Red Beech, 1964
North American forest tree of the genus Phegopteris, with light green leaves and edible nuts; a.k.a. a large tree of Australasia.
Builder: Coast Guard Yard, Curtis Bay, Maryland
Displacement: 525 tons
Commissioned: 24 November 1964
Decommissioned: 18 June 1997
Disposition: Sunk as an artificial reef
Machinery: 2 Caterpillar diesels; 1,800 BHP; twin propellers
Performance & Endurance:
Max: 13 knots (1964)
Cruising: 11 knots; 3,000 mile range
Deck Gear: 10-ton boom capacity
Complement: 34 (1964)
Armament: Small arms only
Red Beech was one of five 157-foot coastal buoy tenders built by the Coast Guard Yard that entered service between 1964 and 1971. They were the first new class of seagoing buoy tenders of the post-World War II era that were designed and constructed by the Coast Guard. This class of tender was designed to service aids to navigation up to 10-tons and, with a draft of only seven feet, to operate in shallow waters often encountered on the sides of dredged harbor channels. They were designed with low bows that allowed maximum visibility around approaching buoys and had a bow thruster unit recessed into their hulls and twin controllable-pitch propellers to increase maneuverability. Their hulls were reinforced for light icebreaking. The conventional ship's wheel was absent, being replaced by a simple tiller. The hydraulic steering system provided a change from full left to full right rudder in six seconds. One press release stated that the crew ". . .would enjoy a new concept in comfort provided by their modernistic living quarters. All living spaces are air conditioned, paneled in maintenance-free plastic laminates and finished in bright colors." Each tender was assigned to tend aids to navigation in coastal waters while being "always ready" to carry out other traditional Coast Guard duties such as fighting fires and conducting law enforcement, environmental protection and search and rescue operations when required.
Red Beech's keel was laid on 14 October 1963 and was launched christened on 6 June 1964. Her sponsor was Mrs. Charles E. Columbus, the wife of the commanding officer of the Coast Guard Yard. After trials, the Red Beech was commissioned on 20 November 1964. She was assigned to Governor's Island, New York, replacing the aged tender Oak (WAGL-239). Her primary assignment was to service 250 aids to navigation along the Hudson River, the East River and the Raritan River, Kill Van Kull, Arthur Kill, and throughout Upper and Lower New York Bay between the Ambrose lightship and Staten Island. This included the proper positioning, repairing and replacing of lighted and unlighted buoys.
In addition to servicing aids to navigation, she was used to break ice in the Hudson River and in and around New York harbor. She also performed secondary roles of search and rescue missions, law enforcement, public affairs demonstrations, and research assignments. On 15 July 1966 she assisted in refloating the cutter Arbutus in Long Island Sound. On 1 June 1970 she recovered a downed private aircraft in Long Island Sound. She was awarded a Meritorious Unit Commendation in 1977 for ice-breaking operations in lower New York harbor and the Chesapeake Bay. In January-February 1978 she broke over 48 miles of ice, freeing eight vessels from the ice-clogged Hudson River between West Point and Silver Point, New York. From May to June 1979 she hauled garbage during a strike by garbage workers in New York City. In September of 1981 she removed buoys used to mark the search site for the sunken yacht Karen E in Long Island Sound. In November, 1981, she extinguished a fire aboard the yacht Karen K in the Hudson River. She salvaged 35,000 pounds of hashish from the sunken motor vessel Falcon ten miles off the coast of Monmouth County, New Jersey, the second largest hashish seizure to-date. In January, 1982, she deiced and recovered navigational aids carried away by ice in the Hudson River and assisted numerous tugs and barges which had become trapped in the ice.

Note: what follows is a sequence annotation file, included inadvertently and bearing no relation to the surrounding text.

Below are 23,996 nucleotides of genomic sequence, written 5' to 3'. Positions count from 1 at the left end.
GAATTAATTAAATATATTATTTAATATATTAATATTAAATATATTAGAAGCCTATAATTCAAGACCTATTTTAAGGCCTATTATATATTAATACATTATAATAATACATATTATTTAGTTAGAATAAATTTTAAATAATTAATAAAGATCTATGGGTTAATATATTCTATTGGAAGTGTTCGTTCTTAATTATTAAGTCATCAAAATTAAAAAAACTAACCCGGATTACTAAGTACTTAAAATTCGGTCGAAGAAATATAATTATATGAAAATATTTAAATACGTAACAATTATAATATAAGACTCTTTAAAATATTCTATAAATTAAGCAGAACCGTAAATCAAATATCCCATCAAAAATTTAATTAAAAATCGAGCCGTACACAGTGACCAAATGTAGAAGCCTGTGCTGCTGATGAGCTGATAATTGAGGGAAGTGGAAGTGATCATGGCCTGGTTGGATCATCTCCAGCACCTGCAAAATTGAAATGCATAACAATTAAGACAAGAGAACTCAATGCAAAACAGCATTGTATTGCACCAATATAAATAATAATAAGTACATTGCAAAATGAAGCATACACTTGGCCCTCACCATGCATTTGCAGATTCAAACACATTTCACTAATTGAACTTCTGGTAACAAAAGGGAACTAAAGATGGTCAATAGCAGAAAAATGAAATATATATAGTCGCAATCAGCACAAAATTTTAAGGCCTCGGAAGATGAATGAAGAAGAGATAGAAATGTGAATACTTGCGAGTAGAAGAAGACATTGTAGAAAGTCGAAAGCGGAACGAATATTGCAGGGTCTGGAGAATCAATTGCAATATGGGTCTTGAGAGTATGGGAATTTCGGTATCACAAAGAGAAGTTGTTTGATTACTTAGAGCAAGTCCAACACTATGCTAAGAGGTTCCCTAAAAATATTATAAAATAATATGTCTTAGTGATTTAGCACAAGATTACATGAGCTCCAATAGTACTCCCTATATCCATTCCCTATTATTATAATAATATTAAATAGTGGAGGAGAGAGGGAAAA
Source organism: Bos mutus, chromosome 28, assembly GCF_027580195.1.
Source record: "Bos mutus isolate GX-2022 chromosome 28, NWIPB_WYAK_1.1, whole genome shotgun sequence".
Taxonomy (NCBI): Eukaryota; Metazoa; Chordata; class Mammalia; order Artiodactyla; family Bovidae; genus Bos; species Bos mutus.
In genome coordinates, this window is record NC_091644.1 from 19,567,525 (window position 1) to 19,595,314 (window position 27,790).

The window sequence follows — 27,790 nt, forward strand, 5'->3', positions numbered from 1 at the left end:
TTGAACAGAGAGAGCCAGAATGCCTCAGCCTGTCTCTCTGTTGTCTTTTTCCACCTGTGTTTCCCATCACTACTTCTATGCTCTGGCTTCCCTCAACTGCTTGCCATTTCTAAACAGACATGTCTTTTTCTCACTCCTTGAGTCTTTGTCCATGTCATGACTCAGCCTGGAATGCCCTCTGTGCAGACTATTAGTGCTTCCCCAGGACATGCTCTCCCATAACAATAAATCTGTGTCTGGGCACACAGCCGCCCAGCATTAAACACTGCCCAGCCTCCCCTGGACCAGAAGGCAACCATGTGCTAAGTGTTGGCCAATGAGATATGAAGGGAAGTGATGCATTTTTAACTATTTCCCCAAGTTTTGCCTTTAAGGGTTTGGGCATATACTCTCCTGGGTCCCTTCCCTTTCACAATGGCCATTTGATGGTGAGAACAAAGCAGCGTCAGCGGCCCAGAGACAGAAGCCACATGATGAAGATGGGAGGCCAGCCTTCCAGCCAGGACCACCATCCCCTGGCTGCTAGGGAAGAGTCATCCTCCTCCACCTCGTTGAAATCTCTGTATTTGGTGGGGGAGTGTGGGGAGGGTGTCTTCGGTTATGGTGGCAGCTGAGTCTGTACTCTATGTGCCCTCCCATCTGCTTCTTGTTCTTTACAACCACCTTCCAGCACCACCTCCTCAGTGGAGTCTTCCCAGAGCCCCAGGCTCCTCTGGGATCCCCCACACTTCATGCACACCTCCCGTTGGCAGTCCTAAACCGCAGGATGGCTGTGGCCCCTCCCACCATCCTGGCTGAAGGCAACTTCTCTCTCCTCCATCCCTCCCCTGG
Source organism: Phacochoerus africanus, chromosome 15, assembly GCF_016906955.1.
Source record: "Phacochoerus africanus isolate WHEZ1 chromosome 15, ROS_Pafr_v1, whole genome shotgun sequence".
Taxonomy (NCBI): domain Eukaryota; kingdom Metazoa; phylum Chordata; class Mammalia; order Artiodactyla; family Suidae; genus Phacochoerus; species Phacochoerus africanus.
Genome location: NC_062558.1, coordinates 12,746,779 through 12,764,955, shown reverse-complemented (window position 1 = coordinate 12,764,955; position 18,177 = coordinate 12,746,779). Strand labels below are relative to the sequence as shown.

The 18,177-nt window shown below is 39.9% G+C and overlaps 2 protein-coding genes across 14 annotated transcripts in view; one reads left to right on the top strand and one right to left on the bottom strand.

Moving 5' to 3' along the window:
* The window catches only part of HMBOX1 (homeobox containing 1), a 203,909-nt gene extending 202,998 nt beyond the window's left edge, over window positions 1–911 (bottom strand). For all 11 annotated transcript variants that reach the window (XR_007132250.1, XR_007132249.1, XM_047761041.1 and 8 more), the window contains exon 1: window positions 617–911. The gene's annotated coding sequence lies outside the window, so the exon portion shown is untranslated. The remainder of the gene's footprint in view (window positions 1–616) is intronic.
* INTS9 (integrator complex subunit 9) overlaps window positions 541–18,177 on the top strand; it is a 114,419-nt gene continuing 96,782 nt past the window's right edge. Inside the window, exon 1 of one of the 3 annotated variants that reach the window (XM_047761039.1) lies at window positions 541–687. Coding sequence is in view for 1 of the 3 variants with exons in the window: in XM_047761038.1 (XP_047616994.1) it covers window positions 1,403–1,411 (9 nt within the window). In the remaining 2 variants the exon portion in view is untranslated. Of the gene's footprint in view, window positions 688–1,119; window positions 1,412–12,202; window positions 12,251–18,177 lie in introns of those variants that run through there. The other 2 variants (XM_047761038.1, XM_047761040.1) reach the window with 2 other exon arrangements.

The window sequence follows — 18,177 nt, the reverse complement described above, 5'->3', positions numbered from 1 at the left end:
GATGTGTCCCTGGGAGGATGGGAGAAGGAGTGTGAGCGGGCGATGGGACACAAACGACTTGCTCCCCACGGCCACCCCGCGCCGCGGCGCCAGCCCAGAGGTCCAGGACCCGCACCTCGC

In 1977 and again in 1982 she was awarded the Coast Guard Meritorious Unit Commendation. She was also awarded the National Defense Transportation Association Military Unit Award in 1982. In 1986 she received both a Unit Commendation for the Statue of Liberty Centennial Celebration and another Meritorious Unit Commendation for her actions during a waterfront fire. She was awarded a Special Operations Service ribbon in 1993 for her response to the "Storm of the Century." The tender's performance was again recognized in 1995 with a Meritorious Unit Commendation for the assistance she provided towards the completion of the Kill Van Kull dredging project. In 1996 she was awarded the Special Operations Service ribbon for maintaining a security zone in conjunction with the 50th anniversary celebration of the establishment of the United Nations.
She was decommissioned on 18 June 1997 and returned to the Coast Guard Yard. There she was cleaned and prepared to be sunk as part of the State of Maryland's Great Eastern Reef, an artificial reef 20 miles off the coast of Ocean City, Maryland. A press release noted that on 10 June 2000 "RED BEECH made its decent to the floor of the Atlantic Ocean in 22 minutes. Made environmentally friendly by the skilled hands of the YARD, the Cutter begins its second public service career, serving fishermen and divers for many years to come."
J. Lee Cox, Jr. "Historical Context and Statement of Significance: USCGC Red Beech (WLM-686)." Report submitted to USCG, Dolan Research, Philadelphia, PA, 1997.
Cutter History File. USCG Historian's Office, USCG HQ, Washington, D.C.
Robert Scheina. U.S. Coast Guard Cutters & Craft, 1946-1990. Annapolis, MD: Naval Institute Press, 1990.